This coincidence is so incredible that I initially suspected that it might be a hoax—that perhaps the Gräf & Stift had been fitted with the plate retrospectively. A couple of things suggest that this is not the case, however. First, the pregnant meaning of the intitial ‘A’ applies only in English—the German for ‘armistice’ is Waffenstillstand, a satisfyingly Teutonic-sounding mouthful that literally translates as “arms standstill.” And Austria-Hungary did not surrender on the same day as its German allies—it had been knocked out of the war a week earlier, on November 4, 1918. So the number plate is a little bit less spooky in its native country, and so far as I can make it out it also contains not five number 1′s, but three capital ‘I’s and two numbers. Perhaps, then, it’s not quite so perplexing that the museum director buttonholed by Brian Presland said he had worked in the place for 20 years without spotting the plate’s significance.
More important, however, a contemporary photo of the fateful limousine, taken just as it turned into the road where Gavrilo Princip was waiting for it, some 30 seconds before Franz Ferdinand’s death, shows the car bearing what looks very much like the same number plate as it does today. You’re going to have to take my word for this—the plate is visible, just, in the best-quality copy of the image that I have access to, and I have been able to read it with a magnifying glass. But my attempts to scan this tiny detail in high definition have been unsuccessful. I’m satisfied, though, and while I don’t pretend that this is anything but a quite incredible coincidence, it certainly is incredible, one of the most jaw-dropping I’ve ever come across.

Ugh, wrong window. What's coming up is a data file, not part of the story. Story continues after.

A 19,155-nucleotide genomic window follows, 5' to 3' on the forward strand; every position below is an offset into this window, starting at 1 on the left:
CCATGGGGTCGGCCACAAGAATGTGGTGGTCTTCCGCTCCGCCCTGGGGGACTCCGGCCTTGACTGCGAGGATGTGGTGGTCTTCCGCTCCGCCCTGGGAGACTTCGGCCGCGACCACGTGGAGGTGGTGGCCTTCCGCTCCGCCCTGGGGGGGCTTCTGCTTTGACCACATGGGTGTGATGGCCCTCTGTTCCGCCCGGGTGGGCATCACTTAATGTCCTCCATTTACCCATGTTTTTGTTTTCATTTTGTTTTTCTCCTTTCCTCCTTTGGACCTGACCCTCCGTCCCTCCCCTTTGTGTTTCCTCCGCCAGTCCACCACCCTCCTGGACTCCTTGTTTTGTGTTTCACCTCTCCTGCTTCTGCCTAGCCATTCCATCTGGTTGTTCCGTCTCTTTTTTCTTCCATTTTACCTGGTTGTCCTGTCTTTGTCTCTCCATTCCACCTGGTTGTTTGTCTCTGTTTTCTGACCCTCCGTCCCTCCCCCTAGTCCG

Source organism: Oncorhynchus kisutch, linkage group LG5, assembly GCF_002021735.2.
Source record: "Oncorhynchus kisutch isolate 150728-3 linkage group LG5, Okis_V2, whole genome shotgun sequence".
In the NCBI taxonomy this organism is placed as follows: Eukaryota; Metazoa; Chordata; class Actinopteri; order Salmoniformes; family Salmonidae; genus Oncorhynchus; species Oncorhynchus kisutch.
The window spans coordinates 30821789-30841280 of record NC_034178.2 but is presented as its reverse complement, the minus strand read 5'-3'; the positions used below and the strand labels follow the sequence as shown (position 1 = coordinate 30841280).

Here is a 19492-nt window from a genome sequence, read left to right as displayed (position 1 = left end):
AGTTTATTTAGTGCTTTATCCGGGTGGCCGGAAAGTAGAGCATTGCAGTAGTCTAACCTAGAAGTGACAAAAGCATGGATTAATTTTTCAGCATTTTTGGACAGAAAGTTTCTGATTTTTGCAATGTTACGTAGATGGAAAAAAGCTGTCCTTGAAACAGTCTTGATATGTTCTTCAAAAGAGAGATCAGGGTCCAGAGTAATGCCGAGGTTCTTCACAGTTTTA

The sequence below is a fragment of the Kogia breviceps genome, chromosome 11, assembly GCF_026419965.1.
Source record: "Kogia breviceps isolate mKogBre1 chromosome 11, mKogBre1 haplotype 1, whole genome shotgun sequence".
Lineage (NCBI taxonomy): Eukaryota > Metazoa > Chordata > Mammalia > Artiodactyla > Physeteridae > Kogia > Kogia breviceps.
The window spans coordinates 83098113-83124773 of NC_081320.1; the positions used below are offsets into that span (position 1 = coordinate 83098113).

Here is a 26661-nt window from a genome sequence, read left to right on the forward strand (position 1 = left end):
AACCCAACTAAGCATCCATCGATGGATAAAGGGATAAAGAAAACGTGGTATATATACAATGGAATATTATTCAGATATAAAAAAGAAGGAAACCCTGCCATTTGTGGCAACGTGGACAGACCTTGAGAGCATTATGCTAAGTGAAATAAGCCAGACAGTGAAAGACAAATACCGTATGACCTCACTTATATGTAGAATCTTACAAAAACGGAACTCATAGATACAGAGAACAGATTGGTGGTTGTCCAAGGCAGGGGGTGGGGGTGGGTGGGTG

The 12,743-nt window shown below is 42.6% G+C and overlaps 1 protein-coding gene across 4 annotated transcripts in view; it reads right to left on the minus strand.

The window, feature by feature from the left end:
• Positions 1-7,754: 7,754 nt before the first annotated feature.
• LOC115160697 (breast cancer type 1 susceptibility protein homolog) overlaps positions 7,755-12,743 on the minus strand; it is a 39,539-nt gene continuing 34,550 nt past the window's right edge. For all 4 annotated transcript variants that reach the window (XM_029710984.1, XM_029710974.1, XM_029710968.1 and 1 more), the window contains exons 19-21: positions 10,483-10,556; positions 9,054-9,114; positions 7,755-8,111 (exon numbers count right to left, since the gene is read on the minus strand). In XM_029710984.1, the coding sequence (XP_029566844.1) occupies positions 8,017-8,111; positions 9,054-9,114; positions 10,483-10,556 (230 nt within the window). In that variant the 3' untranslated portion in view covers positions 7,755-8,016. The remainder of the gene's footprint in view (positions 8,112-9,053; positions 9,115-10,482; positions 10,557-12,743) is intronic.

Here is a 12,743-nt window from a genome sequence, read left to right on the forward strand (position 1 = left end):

And it resonates. It makes you wonder what that bullet-headed old stag-murderer Franz Ferdinand might have made of it, had he had any imagination at all.
Roberta Feuerlicht. The Desperate Act: The Assassination at Sarajevo. New York: McGraw Hill, 1968; The Guardian , November 16, 2002; David James Smith. One Day in Sarajevo: 28 June 1914. London: Weidenfeld & Nicolson, 2008; Southampton Echo November 12, 2004; The Times, November 2, 2006; Weekly World News, April 28, 1981.